Impact of hypertonic saline on hospitalization rate in infants with acute bronchiolitis: A meta‐analysis

  title={Impact of hypertonic saline on hospitalization rate in infants with acute bronchiolitis: A meta‐analysis},
  author={Linjie Zhang and Carlos B Gunther and Ozeias Sim{\~o}es Franco and Terry P Klassen},
  journal={Pediatric Pulmonology},
  pages={1089 - 1095}
This meta‐analysis aimed to assess the efficacy of nebulized hypertonic saline (HS) on the rate of hospitalization in infants with acute bronchiolitis in the Emergency Department (ED) setting. 

Effects of nebulized epinephrine in association with hypertonic saline for infants with acute bronchiolitis: A systematic review and meta‐analysis

Nebulized epinephrine and hypertonic saline have been extensively studied in infants with acute bronchiolitis, with conflicting results.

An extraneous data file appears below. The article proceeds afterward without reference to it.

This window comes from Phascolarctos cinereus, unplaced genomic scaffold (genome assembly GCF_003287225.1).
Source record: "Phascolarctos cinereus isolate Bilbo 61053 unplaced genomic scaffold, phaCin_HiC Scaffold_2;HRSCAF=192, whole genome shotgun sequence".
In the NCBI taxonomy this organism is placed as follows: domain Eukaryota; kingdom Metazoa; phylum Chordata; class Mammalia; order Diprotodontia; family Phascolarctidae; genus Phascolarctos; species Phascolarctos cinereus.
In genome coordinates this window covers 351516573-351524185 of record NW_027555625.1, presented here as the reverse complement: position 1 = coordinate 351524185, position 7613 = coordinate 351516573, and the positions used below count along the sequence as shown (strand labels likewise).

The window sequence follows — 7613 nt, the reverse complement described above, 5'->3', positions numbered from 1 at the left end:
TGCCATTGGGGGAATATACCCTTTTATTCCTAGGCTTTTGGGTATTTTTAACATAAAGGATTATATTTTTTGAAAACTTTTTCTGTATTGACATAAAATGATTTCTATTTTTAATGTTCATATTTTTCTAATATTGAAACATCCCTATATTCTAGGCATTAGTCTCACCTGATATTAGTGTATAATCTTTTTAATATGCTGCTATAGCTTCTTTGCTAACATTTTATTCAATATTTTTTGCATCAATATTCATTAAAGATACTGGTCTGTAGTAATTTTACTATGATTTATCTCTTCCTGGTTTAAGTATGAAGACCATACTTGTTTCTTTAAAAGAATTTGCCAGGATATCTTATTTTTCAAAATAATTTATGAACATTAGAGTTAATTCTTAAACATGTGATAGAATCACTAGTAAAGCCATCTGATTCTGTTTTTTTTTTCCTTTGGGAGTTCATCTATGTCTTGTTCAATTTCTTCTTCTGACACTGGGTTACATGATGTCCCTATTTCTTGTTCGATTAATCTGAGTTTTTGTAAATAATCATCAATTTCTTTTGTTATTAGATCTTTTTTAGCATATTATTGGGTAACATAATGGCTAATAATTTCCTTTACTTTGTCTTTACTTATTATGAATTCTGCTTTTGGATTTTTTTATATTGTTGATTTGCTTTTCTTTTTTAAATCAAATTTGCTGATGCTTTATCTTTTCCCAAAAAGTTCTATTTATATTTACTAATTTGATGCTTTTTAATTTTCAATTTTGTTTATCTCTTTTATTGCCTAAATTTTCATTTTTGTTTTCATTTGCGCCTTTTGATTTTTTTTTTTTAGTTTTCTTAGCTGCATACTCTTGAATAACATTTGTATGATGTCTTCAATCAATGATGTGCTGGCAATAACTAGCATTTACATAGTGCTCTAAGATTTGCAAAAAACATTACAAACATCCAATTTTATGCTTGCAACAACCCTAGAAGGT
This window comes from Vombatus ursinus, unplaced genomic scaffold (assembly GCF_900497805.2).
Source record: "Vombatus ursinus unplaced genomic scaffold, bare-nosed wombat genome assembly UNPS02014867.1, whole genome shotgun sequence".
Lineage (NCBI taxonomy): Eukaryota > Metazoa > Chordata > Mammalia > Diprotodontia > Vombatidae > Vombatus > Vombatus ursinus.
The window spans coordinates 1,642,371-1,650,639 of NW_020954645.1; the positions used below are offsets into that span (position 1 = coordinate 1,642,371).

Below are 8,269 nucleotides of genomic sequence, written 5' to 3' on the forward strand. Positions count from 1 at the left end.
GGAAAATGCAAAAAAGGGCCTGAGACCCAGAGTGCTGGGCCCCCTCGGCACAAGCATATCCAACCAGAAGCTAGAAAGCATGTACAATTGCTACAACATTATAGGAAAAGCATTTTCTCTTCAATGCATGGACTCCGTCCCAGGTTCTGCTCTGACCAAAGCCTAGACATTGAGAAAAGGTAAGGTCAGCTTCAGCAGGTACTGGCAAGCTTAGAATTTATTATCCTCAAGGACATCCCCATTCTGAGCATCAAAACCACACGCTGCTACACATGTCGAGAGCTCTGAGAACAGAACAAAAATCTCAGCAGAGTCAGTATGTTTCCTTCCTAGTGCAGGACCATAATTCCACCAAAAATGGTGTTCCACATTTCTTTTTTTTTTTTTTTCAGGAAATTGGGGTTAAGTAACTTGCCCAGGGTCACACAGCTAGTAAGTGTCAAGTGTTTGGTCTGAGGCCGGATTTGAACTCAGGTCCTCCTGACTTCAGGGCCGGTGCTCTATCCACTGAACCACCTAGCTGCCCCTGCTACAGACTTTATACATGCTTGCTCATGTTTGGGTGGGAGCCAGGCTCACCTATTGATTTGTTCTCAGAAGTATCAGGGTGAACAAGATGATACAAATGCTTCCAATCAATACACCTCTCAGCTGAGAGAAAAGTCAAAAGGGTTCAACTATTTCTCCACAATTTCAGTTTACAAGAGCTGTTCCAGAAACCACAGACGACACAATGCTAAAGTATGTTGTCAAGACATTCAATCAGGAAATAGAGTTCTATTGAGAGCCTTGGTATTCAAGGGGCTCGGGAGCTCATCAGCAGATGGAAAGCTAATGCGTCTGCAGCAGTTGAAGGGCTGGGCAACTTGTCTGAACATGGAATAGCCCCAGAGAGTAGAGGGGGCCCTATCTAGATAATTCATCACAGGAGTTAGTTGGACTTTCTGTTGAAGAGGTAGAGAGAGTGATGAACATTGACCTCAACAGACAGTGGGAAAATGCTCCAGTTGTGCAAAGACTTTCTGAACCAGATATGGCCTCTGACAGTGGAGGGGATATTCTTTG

Exploring the appropriate dose of nebulized hypertonic saline for bronchiolitis: a dose–response meta-analysis

This study showed that nebulized HS is an effective and safe therapy for bronchiolitis and found that there was no significant difference between 3% HS and the higher doses (>3%) of HS in LOS and 24-hour CSS.

The cost-effectiveness of hypertonic saline inhalations for infant bronchiolitis

Evidence that nebulized 3% hypertonic solution was cost-effective in the inpatient treatment of infant bronchiolitis should be used by decision-makers to improve clinical practice guidelines and should be replicated to validate their results in other tropical countries.

Therapeutic strategies for pediatric bronchiolitis

  • M. Korppi
  • Medicine
    Expert review of respiratory medicine
  • 2019
This review focuses on the role of racemic epinephrine, systemic corticosteroids, hypertonic saline and high-flow oxygen therapy (HFOT) in the treatment of infants with bronchiolitis.

Acute Viral Bronchiolitis: A Narrative Review

The management of AVB remains a challenge, as the role of various interventions is not clear, and the routine administration of antibiotics, bronchodilators, corticosteroids, steam inhalation, chest physiotherapy, heliox, and antiviral drugs are not recommended.